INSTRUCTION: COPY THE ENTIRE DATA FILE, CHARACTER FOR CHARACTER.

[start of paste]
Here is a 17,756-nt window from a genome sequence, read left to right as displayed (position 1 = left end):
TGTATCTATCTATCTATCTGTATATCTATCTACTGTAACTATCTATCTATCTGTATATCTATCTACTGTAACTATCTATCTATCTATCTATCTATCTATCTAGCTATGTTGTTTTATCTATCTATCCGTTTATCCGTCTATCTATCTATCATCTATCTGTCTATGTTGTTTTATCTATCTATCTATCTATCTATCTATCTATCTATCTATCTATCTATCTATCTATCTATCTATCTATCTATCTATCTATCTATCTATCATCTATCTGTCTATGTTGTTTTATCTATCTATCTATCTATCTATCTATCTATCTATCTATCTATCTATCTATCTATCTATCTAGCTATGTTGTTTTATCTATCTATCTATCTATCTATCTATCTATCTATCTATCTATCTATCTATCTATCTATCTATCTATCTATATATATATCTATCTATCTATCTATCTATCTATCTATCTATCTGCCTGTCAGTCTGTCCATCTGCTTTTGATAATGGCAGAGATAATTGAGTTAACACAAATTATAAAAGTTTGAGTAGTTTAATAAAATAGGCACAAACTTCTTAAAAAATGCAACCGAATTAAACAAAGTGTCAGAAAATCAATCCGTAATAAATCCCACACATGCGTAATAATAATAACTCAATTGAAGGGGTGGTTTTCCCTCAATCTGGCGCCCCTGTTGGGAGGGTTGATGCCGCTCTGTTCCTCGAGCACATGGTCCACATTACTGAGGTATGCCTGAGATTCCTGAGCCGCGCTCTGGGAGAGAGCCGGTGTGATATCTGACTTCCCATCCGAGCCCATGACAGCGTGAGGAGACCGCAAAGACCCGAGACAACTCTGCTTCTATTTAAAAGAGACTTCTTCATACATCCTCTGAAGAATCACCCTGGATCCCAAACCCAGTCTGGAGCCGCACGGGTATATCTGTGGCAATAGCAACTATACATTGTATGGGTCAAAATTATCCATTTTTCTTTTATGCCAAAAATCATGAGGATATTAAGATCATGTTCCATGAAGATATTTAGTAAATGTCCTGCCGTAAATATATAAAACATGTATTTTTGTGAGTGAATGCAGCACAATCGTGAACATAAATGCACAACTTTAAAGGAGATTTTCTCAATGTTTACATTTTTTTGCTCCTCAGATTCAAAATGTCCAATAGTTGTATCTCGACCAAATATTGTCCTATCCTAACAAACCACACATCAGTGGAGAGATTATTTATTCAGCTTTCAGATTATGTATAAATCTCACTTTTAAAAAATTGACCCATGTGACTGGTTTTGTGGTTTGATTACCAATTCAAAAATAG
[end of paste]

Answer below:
Here is a 17,756-nt window from a genome sequence, read left to right as displayed (position 1 = left end):
TGTATCTATCTATCTATCTGTATATCTATCTACTGTAACTATCTATCTATCTGTATATCTATCTACTGTAACTATCTATCTATCTATCTATCTATCTATCTAGCTATGTTGTTTTATCTATCTATCCGTTTATCCGTCTATCTATCTATCATCTATCTGTCTATGTTGTTTTATCTATCTATCTATCTATCTATCTATCTATCTATCTATCTATCTATCTATCTATCTATCTATCTATCTATCTATCTATCTATCTATCATCTATCTGTCTATGTTGTTTTATCTATCTATCTATCTATCTATCTATCTATCTATCTATCTATCTATCTATCTATCTATCTAGCTATGTTGTTTTATCTATCTATCTATCTATCTATCTATCTATCTATCTATCTATCTATCTATCTATCTATCTATCTATCTATATATATATCTATCTATCTATCTATCTATCTATCTATCTATCTGCCTGTCAGTCTGTCCATCTGCTTTTGATAATGGCAGAGATAATTGAGTTAACACAAATTATAAAAGTTTGAGTAGTTTAATAAAATAGGCACAAACTTCTTAAAAAATGCAACCGAATTAAACAAAGTGTCAGAAAATCAATCCGTAATAAATCCCACACATGCGTAATAATAATAACTCAATTGAAGGGGTGGTTTTCCCTCAATCTGGCGCCCCTGTTGGGAGGGTTGATGCCGCTCTGTTCCTCGAGCACATGGTCCACATTACTGAGGTATGCCTGAGATTCCTGAGCCGCGCTCTGGGAGAGAGCCGGTGTGATATCTGACTTCCCATCCGAGCCCATGACAGCGTGAGGAGACCGCAAAGACCCGAGACAACTCTGCTTCTATTTAAAAGAGACTTCTTCATACATCCTCTGAAGAATCACCCTGGATCCCAAACCCAGTCTGGAGCCGCACGGGTATATCTGTGGCAATAGCAACTATACATTGTATGGGTCAAAATTATCCATTTTTCTTTTATGCCAAAAATCATGAGGATATTAAGATCATGTTCCATGAAGATATTTAGTAAATGTCCTGCCGTAAATATATAAAACATGTATTTTTGTGAGTGAATGCAGCACAATCGTGAACATAAATGCACAACTTTAAAGGAGATTTTCTCAATGTTTACATTTTTTTGCTCCTCAGATTCAAAATGTCCAATAGTTGTATCTCGACCAAATATTGTCCTATCCTAACAAACCACACATCAGTGGAGAGATTATTTATTCAGCTTTCAGATTATGTATAAATCTCACTTTTAAAAAATTGACCCATGTGACTGGTTTTGTGGTTTGATTACCAATTCAAAAATAG